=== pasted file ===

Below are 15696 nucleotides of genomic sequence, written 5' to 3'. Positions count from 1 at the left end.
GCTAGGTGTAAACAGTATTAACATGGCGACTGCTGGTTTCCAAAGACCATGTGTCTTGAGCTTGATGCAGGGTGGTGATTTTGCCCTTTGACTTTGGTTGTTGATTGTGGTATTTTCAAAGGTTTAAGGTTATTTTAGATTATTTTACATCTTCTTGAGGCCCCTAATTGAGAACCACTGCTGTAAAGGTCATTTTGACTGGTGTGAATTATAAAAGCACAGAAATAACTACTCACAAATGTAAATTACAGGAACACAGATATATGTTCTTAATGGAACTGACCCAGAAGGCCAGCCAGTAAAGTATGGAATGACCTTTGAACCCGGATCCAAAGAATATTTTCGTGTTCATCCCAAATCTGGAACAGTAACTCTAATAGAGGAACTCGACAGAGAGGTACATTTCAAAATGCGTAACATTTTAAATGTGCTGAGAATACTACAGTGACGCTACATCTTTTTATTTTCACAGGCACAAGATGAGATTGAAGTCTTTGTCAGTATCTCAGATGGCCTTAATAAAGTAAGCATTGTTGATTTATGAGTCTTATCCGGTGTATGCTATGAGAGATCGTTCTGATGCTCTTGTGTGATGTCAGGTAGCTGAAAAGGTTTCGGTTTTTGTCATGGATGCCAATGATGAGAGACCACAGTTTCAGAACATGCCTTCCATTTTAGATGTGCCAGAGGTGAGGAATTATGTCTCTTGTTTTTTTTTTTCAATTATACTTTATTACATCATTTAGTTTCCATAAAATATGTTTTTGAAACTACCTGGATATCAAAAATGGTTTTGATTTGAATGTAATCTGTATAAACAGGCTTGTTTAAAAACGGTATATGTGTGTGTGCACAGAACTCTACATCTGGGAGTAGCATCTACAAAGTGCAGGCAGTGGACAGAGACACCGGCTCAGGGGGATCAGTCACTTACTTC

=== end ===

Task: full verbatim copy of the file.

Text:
Below are 15696 nucleotides of genomic sequence, written 5' to 3'. Positions count from 1 at the left end.
GCTAGGTGTAAACAGTATTAACATGGCGACTGCTGGTTTCCAAAGACCATGTGTCTTGAGCTTGATGCAGGGTGGTGATTTTGCCCTTTGACTTTGGTTGTTGATTGTGGTATTTTCAAAGGTTTAAGGTTATTTTAGATTATTTTACATCTTCTTGAGGCCCCTAATTGAGAACCACTGCTGTAAAGGTCATTTTGACTGGTGTGAATTATAAAAGCACAGAAATAACTACTCACAAATGTAAATTACAGGAACACAGATATATGTTCTTAATGGAACTGACCCAGAAGGCCAGCCAGTAAAGTATGGAATGACCTTTGAACCCGGATCCAAAGAATATTTTCGTGTTCATCCCAAATCTGGAACAGTAACTCTAATAGAGGAACTCGACAGAGAGGTACATTTCAAAATGCGTAACATTTTAAATGTGCTGAGAATACTACAGTGACGCTACATCTTTTTATTTTCACAGGCACAAGATGAGATTGAAGTCTTTGTCAGTATCTCAGATGGCCTTAATAAAGTAAGCATTGTTGATTTATGAGTCTTATCCGGTGTATGCTATGAGAGATCGTTCTGATGCTCTTGTGTGATGTCAGGTAGCTGAAAAGGTTTCGGTTTTTGTCATGGATGCCAATGATGAGAGACCACAGTTTCAGAACATGCCTTCCATTTTAGATGTGCCAGAGGTGAGGAATTATGTCTCTTGTTTTTTTTTTTCAATTATACTTTATTACATCATTTAGTTTCCATAAAATATGTTTTTGAAACTACCTGGATATCAAAAATGGTTTTGATTTGAATGTAATCTGTATAAACAGGCTTGTTTAAAAACGGTATATGTGTGTGTGCACAGAACTCTACATCTGGGAGTAGCATCTACAAAGTGCAGGCAGTGGACAGAGACACCGGCTCAGGGGGATCAGTCACTTACTTC